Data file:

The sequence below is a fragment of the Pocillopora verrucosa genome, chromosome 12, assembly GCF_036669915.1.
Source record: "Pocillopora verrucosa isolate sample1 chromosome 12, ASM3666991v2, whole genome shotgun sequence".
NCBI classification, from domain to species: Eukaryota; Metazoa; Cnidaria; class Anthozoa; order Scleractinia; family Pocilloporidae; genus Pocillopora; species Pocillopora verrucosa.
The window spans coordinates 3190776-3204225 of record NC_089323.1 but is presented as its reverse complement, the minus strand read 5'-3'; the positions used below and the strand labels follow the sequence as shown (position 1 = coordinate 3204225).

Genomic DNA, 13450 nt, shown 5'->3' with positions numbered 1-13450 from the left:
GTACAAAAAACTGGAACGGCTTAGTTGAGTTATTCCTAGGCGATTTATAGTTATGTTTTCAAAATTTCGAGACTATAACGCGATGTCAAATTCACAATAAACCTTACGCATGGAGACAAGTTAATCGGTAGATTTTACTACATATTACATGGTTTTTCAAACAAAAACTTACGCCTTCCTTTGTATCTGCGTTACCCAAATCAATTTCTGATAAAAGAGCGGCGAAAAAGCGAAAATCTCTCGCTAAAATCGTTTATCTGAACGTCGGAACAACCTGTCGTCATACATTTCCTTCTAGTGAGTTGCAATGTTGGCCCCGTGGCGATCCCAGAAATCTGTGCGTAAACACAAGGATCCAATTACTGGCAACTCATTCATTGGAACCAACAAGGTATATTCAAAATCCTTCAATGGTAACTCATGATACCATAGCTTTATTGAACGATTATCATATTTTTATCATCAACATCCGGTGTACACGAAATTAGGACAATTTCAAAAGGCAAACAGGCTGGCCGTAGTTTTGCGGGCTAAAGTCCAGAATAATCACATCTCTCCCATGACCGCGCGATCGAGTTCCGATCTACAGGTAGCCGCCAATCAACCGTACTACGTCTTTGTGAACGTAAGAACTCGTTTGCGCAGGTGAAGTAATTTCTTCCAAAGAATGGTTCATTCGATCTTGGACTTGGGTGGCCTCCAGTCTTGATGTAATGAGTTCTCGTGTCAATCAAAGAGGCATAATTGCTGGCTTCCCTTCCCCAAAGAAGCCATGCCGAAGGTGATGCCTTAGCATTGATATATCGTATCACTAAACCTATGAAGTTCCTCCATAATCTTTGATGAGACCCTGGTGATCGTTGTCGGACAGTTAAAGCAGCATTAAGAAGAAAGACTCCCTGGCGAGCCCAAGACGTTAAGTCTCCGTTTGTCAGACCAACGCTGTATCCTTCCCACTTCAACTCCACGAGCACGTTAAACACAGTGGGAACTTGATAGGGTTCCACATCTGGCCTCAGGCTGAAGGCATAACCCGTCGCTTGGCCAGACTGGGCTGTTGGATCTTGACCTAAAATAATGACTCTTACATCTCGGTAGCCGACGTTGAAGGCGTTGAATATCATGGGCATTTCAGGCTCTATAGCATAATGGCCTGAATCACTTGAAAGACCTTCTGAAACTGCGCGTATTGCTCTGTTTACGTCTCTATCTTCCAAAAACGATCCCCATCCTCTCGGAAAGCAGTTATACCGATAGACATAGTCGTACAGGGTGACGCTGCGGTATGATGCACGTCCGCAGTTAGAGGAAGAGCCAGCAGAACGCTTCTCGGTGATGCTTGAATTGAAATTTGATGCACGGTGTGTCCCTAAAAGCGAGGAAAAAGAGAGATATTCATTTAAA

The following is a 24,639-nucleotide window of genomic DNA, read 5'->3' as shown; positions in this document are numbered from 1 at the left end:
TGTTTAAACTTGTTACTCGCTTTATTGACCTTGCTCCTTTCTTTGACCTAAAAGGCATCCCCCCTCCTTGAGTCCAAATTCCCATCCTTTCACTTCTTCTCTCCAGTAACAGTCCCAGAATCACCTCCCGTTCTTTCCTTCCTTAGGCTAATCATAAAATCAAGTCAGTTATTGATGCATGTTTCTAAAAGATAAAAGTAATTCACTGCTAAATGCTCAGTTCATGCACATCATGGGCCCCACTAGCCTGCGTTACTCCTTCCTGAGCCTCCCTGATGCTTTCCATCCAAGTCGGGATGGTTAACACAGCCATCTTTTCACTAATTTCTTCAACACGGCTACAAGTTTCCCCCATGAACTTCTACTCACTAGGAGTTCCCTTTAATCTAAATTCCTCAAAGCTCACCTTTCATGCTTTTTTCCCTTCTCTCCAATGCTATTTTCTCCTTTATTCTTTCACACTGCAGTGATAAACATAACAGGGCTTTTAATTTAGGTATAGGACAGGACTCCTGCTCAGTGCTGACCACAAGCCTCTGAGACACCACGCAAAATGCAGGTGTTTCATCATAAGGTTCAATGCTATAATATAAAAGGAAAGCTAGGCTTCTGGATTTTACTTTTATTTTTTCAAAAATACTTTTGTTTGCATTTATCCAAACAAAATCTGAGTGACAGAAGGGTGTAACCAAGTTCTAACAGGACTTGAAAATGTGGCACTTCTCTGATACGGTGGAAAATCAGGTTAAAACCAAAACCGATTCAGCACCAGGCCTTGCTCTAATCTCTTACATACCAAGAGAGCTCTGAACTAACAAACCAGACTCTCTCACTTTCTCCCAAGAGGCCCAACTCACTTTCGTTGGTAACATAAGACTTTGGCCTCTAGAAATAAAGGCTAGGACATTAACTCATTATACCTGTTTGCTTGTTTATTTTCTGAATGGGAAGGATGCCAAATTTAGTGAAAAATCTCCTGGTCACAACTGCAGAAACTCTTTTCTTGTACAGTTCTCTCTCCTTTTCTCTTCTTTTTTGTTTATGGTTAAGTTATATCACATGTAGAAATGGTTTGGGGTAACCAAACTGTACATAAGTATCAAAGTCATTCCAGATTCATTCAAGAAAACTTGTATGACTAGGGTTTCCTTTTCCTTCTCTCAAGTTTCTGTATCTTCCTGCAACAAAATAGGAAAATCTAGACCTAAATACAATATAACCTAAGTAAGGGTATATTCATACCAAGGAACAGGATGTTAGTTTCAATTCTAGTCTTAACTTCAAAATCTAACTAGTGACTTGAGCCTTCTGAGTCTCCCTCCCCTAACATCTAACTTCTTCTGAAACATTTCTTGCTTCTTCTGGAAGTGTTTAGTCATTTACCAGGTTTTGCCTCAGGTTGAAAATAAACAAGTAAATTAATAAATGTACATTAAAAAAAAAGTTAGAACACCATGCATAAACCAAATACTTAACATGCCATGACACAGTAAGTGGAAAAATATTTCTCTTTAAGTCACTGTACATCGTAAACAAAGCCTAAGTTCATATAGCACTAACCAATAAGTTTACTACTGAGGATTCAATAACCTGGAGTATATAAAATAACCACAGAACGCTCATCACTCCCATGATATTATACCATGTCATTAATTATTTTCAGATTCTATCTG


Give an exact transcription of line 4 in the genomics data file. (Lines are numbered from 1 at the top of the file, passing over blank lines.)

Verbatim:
The window spans coordinates 3190776-3204225 of record NC_089323.1 but is presented as its reverse complement, the minus strand read 5'-3'; the positions used below and the strand labels follow the sequence as shown (position 1 = coordinate 3204225).